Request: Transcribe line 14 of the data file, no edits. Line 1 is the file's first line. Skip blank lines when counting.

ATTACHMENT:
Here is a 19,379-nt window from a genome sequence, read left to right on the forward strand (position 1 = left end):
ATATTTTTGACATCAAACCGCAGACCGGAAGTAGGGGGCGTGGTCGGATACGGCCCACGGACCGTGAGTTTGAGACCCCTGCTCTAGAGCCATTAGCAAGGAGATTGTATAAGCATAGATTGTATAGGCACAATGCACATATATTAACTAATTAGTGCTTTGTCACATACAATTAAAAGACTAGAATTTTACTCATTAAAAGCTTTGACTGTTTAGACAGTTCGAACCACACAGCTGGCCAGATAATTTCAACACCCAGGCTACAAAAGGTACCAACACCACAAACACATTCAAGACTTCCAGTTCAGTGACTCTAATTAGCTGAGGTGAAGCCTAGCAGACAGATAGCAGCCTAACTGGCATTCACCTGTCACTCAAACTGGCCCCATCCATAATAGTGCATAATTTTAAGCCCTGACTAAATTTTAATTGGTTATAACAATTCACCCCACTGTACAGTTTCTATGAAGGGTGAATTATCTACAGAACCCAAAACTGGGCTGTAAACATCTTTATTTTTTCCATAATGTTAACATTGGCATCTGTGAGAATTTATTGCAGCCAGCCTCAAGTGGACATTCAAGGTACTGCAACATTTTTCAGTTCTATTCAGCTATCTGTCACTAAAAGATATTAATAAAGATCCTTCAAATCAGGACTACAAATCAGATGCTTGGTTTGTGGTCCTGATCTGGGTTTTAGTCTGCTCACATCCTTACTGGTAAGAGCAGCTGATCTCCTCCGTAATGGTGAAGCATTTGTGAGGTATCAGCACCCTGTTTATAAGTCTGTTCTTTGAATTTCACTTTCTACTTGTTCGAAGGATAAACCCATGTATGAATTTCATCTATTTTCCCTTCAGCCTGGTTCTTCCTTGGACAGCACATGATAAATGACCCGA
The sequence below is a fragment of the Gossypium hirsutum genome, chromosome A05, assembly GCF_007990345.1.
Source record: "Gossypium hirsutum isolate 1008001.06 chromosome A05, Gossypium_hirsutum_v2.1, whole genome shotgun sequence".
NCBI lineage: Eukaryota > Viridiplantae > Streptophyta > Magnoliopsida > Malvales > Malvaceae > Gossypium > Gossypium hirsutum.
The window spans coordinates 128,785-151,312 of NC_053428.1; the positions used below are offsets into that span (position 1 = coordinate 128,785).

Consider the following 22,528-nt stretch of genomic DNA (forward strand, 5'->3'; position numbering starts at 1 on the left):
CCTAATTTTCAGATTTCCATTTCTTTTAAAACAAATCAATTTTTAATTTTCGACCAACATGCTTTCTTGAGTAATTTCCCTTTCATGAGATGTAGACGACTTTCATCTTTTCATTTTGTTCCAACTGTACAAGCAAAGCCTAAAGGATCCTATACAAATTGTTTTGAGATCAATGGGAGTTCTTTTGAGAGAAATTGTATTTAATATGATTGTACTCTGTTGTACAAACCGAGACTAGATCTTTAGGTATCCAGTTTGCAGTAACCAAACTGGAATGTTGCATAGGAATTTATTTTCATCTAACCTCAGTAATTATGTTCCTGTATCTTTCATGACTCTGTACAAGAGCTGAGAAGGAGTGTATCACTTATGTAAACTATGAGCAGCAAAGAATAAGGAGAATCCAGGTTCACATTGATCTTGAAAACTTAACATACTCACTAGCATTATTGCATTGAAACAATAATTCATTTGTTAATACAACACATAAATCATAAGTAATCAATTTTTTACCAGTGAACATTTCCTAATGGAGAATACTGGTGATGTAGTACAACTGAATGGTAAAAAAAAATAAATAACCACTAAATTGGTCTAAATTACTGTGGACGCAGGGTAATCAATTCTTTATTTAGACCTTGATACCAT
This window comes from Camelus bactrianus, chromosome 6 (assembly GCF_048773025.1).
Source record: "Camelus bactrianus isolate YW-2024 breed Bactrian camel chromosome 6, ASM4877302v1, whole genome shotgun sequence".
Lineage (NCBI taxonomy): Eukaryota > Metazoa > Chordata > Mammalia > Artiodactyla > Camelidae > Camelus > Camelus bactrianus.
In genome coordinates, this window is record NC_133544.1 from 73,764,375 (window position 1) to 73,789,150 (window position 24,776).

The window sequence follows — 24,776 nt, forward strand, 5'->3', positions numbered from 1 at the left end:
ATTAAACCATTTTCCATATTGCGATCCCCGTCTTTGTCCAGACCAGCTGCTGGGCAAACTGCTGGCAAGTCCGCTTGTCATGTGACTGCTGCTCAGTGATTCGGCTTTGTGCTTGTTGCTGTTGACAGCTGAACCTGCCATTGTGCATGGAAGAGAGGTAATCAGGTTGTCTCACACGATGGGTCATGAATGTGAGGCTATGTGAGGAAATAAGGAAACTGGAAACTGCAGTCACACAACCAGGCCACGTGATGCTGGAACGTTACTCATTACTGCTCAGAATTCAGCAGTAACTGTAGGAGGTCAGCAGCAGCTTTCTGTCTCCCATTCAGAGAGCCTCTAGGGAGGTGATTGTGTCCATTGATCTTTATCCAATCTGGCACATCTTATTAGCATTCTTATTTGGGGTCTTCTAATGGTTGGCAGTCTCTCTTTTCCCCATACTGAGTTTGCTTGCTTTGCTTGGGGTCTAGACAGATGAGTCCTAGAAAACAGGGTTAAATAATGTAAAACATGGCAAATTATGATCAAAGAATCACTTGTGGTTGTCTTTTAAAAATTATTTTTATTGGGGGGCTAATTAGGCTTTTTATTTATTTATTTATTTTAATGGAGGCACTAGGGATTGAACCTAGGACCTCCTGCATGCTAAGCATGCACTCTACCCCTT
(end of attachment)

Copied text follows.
ATTAAACCATTTTCCATATTGCGATCCCCGTCTTTGTCCAGACCAGCTGCTGGGCAAACTGCTGGCAAGTCCGCTTGTCATGTGACTGCTGCTCAGTGATTCGGCTTTGTGCTTGTTGCTGTTGACAGCTGAACCTGCCATTGTGCATGGAAGAGAGGTAATCAGGTTGTCTCACACGATGGGTCATGAATGTGAGGCTATGTGAGGAAATAAGGAAACTGGAAACTGCAGTCACACAACCAGGCCACGTGATGCTGGAACGTTACTCATTACTGCTCAGAATTCAGCAGTAACTGTAGGAGGTCAGCAGCAGCTTTCTGTCTCCCATTCAGAGAGCCTCTAGGGAGGTGATTGTGTCCATTGATCTTTATCCAATCTGGCACATCTTATTAGCATTCTTATTTGGGGTCTTCTAATGGTTGGCAGTCTCTCTTTTCCCCATACTGAGTTTGCTTGCTTTGCTTGGGGTCTAGACAGATGAGTCCTAGAAAACAGGGTTAAATAATGTAAAACATGGCAAATTATGATCAAAGAATCACTTGTGGTTGTCTTTTAAAAATTATTTTTATTGGGGGGCTAATTAGGCTTTTTATTTATTTATTTATTTTAATGGAGGCACTAGGGATTGAACCTAGGACCTCCTGCATGCTAAGCATGCACTCTACCCCTT